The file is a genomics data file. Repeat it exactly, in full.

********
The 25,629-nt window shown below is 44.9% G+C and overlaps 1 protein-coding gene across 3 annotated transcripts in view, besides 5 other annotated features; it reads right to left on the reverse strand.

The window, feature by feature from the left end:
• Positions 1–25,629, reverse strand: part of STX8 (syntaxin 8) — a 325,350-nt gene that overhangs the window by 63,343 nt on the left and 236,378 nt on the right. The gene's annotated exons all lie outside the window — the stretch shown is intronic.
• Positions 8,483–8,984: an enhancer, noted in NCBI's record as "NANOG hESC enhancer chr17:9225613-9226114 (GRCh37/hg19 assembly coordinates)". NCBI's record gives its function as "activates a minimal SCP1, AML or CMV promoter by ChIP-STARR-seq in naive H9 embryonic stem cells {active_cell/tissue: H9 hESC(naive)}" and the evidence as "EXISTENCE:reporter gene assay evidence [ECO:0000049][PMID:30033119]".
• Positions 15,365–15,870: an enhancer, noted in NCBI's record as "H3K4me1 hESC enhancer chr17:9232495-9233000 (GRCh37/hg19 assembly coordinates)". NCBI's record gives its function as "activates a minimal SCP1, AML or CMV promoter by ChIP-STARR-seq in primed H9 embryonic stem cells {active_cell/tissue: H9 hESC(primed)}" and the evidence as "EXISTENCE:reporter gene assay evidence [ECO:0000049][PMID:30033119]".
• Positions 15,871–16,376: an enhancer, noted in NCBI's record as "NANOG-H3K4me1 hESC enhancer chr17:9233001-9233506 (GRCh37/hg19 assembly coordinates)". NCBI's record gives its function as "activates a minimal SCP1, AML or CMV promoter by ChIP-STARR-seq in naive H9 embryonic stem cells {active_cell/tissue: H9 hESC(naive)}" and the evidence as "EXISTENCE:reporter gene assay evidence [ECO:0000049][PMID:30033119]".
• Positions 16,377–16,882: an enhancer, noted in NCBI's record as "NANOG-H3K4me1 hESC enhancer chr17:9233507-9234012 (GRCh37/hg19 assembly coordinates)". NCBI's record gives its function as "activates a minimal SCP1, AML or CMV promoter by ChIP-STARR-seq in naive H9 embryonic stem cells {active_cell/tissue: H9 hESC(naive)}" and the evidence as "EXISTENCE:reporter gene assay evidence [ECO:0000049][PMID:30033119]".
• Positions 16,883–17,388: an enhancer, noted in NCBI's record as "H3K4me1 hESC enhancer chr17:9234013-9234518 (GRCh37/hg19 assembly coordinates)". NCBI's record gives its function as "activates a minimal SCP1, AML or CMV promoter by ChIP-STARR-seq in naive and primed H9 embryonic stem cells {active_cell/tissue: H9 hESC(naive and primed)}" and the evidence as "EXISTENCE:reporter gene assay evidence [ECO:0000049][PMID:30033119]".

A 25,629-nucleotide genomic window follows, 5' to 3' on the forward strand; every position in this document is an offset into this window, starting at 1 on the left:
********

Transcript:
The 25,629-nt window shown below is 44.9% G+C and overlaps 1 protein-coding gene across 3 annotated transcripts in view, besides 5 other annotated features; it reads right to left on the reverse strand.

The window, feature by feature from the left end:
• Positions 1–25,629, reverse strand: part of STX8 (syntaxin 8) — a 325,350-nt gene that overhangs the window by 63,343 nt on the left and 236,378 nt on the right. The gene's annotated exons all lie outside the window — the stretch shown is intronic.
• Positions 8,483–8,984: an enhancer, noted in NCBI's record as "NANOG hESC enhancer chr17:9225613-9226114 (GRCh37/hg19 assembly coordinates)". NCBI's record gives its function as "activates a minimal SCP1, AML or CMV promoter by ChIP-STARR-seq in naive H9 embryonic stem cells {active_cell/tissue: H9 hESC(naive)}" and the evidence as "EXISTENCE:reporter gene assay evidence [ECO:0000049][PMID:30033119]".
• Positions 15,365–15,870: an enhancer, noted in NCBI's record as "H3K4me1 hESC enhancer chr17:9232495-9233000 (GRCh37/hg19 assembly coordinates)". NCBI's record gives its function as "activates a minimal SCP1, AML or CMV promoter by ChIP-STARR-seq in primed H9 embryonic stem cells {active_cell/tissue: H9 hESC(primed)}" and the evidence as "EXISTENCE:reporter gene assay evidence [ECO:0000049][PMID:30033119]".
• Positions 15,871–16,376: an enhancer, noted in NCBI's record as "NANOG-H3K4me1 hESC enhancer chr17:9233001-9233506 (GRCh37/hg19 assembly coordinates)". NCBI's record gives its function as "activates a minimal SCP1, AML or CMV promoter by ChIP-STARR-seq in naive H9 embryonic stem cells {active_cell/tissue: H9 hESC(naive)}" and the evidence as "EXISTENCE:reporter gene assay evidence [ECO:0000049][PMID:30033119]".
• Positions 16,377–16,882: an enhancer, noted in NCBI's record as "NANOG-H3K4me1 hESC enhancer chr17:9233507-9234012 (GRCh37/hg19 assembly coordinates)". NCBI's record gives its function as "activates a minimal SCP1, AML or CMV promoter by ChIP-STARR-seq in naive H9 embryonic stem cells {active_cell/tissue: H9 hESC(naive)}" and the evidence as "EXISTENCE:reporter gene assay evidence [ECO:0000049][PMID:30033119]".
• Positions 16,883–17,388: an enhancer, noted in NCBI's record as "H3K4me1 hESC enhancer chr17:9234013-9234518 (GRCh37/hg19 assembly coordinates)". NCBI's record gives its function as "activates a minimal SCP1, AML or CMV promoter by ChIP-STARR-seq in naive and primed H9 embryonic stem cells {active_cell/tissue: H9 hESC(naive and primed)}" and the evidence as "EXISTENCE:reporter gene assay evidence [ECO:0000049][PMID:30033119]".

A 25,629-nucleotide genomic window follows, 5' to 3' on the forward strand; every position in this document is an offset into this window, starting at 1 on the left: